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Billionaire Peter Thiel Reportedly Financed Hulk Hogan’s Gawker Lawsuit
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Hulk Hogan. Photo courtesy of Rolling Stone.

Summary: Hulk Hogan’s Gawker lawsuit was allegedly funded by billionaire venture capitalist Peter Thiel.

Did Hulk Hogan have a super team member in his corner this whole time? A new report says that billionaire Peter Thiel bankrolled the wrestler’s lawsuit against media powerhouse Gawker and its founder Nick Denton.

  
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In March, Hulk Hogan, real name Terry Bollea, won a $140 million judgment against Gawker after he sued them for leaking a sex tape of him and his former friend’s wife. Hulk Hogan argued that the consensual sex was not news and instead an invasion of privacy, and jury members agreed. New York-based Gawker is appealing the decision, which some outlets report has the potential to bankrupt the company.

After winning the mega judgment, Hogan went back for a double slam and sued Gawker again. This time for releasing a transcript of him using racist language.

Forbes reported that libertarian Thiel had taken a lead role in financing Hulk Hogan’s litigation. Thiel was an early backer of Facebook and co-founded Paypal, and he has his own negative experience with Gawker. In 2007, the website outed him in a piece called “Peter Thiel is totally gay, people.” Although Thiel is gay, he was not outspoken about his sexuality at the time.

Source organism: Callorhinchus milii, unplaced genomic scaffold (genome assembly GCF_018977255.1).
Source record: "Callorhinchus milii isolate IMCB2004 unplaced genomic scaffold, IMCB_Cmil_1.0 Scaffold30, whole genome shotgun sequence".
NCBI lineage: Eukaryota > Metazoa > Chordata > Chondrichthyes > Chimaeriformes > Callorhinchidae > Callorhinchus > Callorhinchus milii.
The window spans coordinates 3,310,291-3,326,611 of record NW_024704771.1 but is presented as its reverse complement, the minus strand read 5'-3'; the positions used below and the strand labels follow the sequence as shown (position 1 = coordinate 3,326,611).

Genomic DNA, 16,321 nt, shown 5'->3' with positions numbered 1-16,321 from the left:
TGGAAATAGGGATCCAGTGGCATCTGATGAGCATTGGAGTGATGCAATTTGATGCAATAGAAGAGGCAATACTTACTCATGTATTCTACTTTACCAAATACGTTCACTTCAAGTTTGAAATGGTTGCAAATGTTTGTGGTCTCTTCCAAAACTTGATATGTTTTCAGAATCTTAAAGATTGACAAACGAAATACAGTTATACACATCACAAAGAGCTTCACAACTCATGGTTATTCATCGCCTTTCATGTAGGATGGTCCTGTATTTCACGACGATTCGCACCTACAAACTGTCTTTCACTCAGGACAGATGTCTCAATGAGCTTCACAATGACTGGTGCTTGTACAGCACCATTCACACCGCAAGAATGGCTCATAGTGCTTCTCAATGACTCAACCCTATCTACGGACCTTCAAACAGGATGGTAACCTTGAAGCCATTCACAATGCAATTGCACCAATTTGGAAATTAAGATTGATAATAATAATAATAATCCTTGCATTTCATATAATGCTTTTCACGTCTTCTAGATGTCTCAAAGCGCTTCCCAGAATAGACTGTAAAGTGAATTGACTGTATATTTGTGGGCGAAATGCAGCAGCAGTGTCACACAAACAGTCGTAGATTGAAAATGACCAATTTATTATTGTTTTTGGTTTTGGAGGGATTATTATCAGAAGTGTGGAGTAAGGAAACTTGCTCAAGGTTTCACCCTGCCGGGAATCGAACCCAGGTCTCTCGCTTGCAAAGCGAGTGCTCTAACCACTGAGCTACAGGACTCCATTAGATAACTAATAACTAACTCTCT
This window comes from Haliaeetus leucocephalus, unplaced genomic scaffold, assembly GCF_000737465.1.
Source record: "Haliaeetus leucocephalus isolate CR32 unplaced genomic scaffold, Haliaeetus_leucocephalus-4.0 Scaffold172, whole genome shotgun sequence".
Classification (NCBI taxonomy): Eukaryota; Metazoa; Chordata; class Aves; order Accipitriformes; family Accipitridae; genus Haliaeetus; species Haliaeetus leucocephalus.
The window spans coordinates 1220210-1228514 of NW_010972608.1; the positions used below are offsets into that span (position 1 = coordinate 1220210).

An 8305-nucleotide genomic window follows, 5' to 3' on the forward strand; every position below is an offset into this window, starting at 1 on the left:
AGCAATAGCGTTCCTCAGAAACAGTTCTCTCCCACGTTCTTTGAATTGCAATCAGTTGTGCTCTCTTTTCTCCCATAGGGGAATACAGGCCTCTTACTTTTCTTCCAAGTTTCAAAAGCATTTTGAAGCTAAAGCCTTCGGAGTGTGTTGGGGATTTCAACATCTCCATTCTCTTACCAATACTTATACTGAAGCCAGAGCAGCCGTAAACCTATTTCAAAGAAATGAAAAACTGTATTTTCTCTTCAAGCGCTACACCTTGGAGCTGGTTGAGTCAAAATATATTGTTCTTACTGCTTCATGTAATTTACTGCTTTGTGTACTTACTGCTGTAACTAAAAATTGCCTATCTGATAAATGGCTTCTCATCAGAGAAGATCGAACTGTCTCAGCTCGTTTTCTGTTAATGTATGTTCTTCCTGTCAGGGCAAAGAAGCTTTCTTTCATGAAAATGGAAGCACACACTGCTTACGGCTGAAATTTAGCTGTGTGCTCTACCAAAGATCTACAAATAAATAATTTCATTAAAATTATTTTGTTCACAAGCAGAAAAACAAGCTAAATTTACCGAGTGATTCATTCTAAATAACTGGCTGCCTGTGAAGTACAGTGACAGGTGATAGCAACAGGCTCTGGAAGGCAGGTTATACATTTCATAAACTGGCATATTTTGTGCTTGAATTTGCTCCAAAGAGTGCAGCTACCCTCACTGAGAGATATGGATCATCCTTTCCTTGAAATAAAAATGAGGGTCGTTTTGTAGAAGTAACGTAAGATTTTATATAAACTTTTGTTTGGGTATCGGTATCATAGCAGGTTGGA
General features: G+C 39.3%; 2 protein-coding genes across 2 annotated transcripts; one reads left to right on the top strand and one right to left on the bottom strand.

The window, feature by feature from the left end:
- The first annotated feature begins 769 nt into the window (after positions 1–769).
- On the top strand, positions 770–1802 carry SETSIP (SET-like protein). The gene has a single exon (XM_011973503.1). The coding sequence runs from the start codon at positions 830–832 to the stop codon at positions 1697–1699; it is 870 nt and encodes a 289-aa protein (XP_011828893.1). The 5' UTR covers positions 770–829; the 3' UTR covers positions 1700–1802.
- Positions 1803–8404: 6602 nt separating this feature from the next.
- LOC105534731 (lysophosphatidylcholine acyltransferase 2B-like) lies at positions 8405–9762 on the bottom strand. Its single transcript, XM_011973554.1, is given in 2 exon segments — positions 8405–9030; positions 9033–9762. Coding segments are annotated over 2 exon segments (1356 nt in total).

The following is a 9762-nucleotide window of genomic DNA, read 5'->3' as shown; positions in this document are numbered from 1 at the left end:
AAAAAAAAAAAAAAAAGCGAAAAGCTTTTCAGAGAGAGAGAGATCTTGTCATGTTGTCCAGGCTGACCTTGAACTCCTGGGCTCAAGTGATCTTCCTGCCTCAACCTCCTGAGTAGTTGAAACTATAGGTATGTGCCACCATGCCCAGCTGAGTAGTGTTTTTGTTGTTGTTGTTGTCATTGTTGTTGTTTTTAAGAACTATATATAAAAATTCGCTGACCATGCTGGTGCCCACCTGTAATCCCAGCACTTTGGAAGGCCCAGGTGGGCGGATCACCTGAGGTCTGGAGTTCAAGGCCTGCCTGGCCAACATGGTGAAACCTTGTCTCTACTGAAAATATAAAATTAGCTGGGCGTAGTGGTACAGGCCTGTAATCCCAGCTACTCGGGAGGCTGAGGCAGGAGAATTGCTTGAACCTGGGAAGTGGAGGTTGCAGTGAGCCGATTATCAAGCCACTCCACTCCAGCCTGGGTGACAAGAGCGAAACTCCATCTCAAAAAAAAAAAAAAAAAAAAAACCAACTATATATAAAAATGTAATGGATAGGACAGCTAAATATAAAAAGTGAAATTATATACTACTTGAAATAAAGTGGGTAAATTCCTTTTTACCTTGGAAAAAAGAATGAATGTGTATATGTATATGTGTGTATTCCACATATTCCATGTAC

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Gawker is facing similar lawsuits from writer Ashley Terrill and entrepreneur Dr. Shiva Ayyadurai. Gawker published a piece about Terrill’s pursuit of a story about Tinder’s executives, and they portrayed her as obsessed with a non-story. MIT-educated Ayyadurai has claimed that he created email, and Gawker’s website Gizmodo has referred to him as a “fraud.”

“When I truly believe and straightforwardly assert that I invented email, that assertion is in no way fraudulent,” Ayyadurai said in a statement. “Calling me a fraud in a widely ­read publication is blatantly libelous and legally actionable.”



Gawker’s main argument in its fight against Hulk Hogan was that they are journalists protected by the First Amendment. Denton recently spoke to the New York Times, stating he believed the lawsuits against him were strategic ways to get him out of business.

“If you’re a billionaire and you don’t like the coverage of you, and you don’t particularly want to embroil yourself any further in a public scandal, it’s a pretty smart, rational thing to fund other legal cases,” Denton said.

Reuters wrote that it is common for lawsuits to be backed by third parties, and it is not illegal. However, most of the time those backings are for financial gain, while this seems more about principle and payback.

Do you think Gawker will be protected under the First Amendment, or do you think their gossip is an invasion of privacy? Let us know in the comments below.

Source: Reuters



 

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